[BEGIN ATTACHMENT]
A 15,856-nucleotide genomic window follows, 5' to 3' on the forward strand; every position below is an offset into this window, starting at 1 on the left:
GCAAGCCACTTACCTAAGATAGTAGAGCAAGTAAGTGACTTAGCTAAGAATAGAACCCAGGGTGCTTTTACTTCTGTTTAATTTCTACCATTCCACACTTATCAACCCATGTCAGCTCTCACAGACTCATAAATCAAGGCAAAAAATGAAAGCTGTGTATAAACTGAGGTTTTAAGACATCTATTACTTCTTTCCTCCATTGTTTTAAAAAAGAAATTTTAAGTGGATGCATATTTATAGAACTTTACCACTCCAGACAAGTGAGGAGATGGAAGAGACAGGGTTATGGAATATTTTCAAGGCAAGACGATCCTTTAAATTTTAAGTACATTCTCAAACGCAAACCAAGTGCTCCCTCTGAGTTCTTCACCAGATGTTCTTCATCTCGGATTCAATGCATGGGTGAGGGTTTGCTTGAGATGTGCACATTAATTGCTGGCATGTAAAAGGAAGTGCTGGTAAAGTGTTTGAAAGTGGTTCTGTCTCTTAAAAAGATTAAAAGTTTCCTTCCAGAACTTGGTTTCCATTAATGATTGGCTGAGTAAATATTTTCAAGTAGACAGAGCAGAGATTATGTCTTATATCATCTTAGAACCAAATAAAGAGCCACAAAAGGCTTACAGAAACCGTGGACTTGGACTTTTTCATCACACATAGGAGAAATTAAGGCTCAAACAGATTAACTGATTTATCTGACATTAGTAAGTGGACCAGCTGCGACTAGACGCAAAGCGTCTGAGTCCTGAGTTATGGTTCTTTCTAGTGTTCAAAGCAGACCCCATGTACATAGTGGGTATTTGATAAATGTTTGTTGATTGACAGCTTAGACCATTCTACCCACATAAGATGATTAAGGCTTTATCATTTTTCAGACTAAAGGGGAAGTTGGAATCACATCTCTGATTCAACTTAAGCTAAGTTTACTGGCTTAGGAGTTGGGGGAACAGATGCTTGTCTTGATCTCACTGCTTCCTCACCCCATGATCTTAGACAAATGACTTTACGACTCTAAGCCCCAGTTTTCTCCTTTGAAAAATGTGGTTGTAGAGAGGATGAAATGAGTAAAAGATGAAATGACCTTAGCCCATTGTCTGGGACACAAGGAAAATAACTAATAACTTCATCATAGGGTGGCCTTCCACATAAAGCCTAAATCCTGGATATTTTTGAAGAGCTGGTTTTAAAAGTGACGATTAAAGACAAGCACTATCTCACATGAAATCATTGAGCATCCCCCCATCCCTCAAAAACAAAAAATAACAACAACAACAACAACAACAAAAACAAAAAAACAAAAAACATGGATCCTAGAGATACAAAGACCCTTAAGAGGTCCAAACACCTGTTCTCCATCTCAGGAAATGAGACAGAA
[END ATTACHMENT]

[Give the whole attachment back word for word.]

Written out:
A 15,856-nucleotide genomic window follows, 5' to 3' on the forward strand; every position below is an offset into this window, starting at 1 on the left:
GCAAGCCACTTACCTAAGATAGTAGAGCAAGTAAGTGACTTAGCTAAGAATAGAACCCAGGGTGCTTTTACTTCTGTTTAATTTCTACCATTCCACACTTATCAACCCATGTCAGCTCTCACAGACTCATAAATCAAGGCAAAAAATGAAAGCTGTGTATAAACTGAGGTTTTAAGACATCTATTACTTCTTTCCTCCATTGTTTTAAAAAAGAAATTTTAAGTGGATGCATATTTATAGAACTTTACCACTCCAGACAAGTGAGGAGATGGAAGAGACAGGGTTATGGAATATTTTCAAGGCAAGACGATCCTTTAAATTTTAAGTACATTCTCAAACGCAAACCAAGTGCTCCCTCTGAGTTCTTCACCAGATGTTCTTCATCTCGGATTCAATGCATGGGTGAGGGTTTGCTTGAGATGTGCACATTAATTGCTGGCATGTAAAAGGAAGTGCTGGTAAAGTGTTTGAAAGTGGTTCTGTCTCTTAAAAAGATTAAAAGTTTCCTTCCAGAACTTGGTTTCCATTAATGATTGGCTGAGTAAATATTTTCAAGTAGACAGAGCAGAGATTATGTCTTATATCATCTTAGAACCAAATAAAGAGCCACAAAAGGCTTACAGAAACCGTGGACTTGGACTTTTTCATCACACATAGGAGAAATTAAGGCTCAAACAGATTAACTGATTTATCTGACATTAGTAAGTGGACCAGCTGCGACTAGACGCAAAGCGTCTGAGTCCTGAGTTATGGTTCTTTCTAGTGTTCAAAGCAGACCCCATGTACATAGTGGGTATTTGATAAATGTTTGTTGATTGACAGCTTAGACCATTCTACCCACATAAGATGATTAAGGCTTTATCATTTTTCAGACTAAAGGGGAAGTTGGAATCACATCTCTGATTCAACTTAAGCTAAGTTTACTGGCTTAGGAGTTGGGGGAACAGATGCTTGTCTTGATCTCACTGCTTCCTCACCCCATGATCTTAGACAAATGACTTTACGACTCTAAGCCCCAGTTTTCTCCTTTGAAAAATGTGGTTGTAGAGAGGATGAAATGAGTAAAAGATGAAATGACCTTAGCCCATTGTCTGGGACACAAGGAAAATAACTAATAACTTCATCATAGGGTGGCCTTCCACATAAAGCCTAAATCCTGGATATTTTTGAAGAGCTGGTTTTAAAAGTGACGATTAAAGACAAGCACTATCTCACATGAAATCATTGAGCATCCCCCCATCCCTCAAAAACAAAAAATAACAACAACAACAACAACAACAAAAACAAAAAAACAAAAAACATGGATCCTAGAGATACAAAGACCCTTAAGAGGTCCAAACACCTGTTCTCCATCTCAGGAAATGAGACAGAA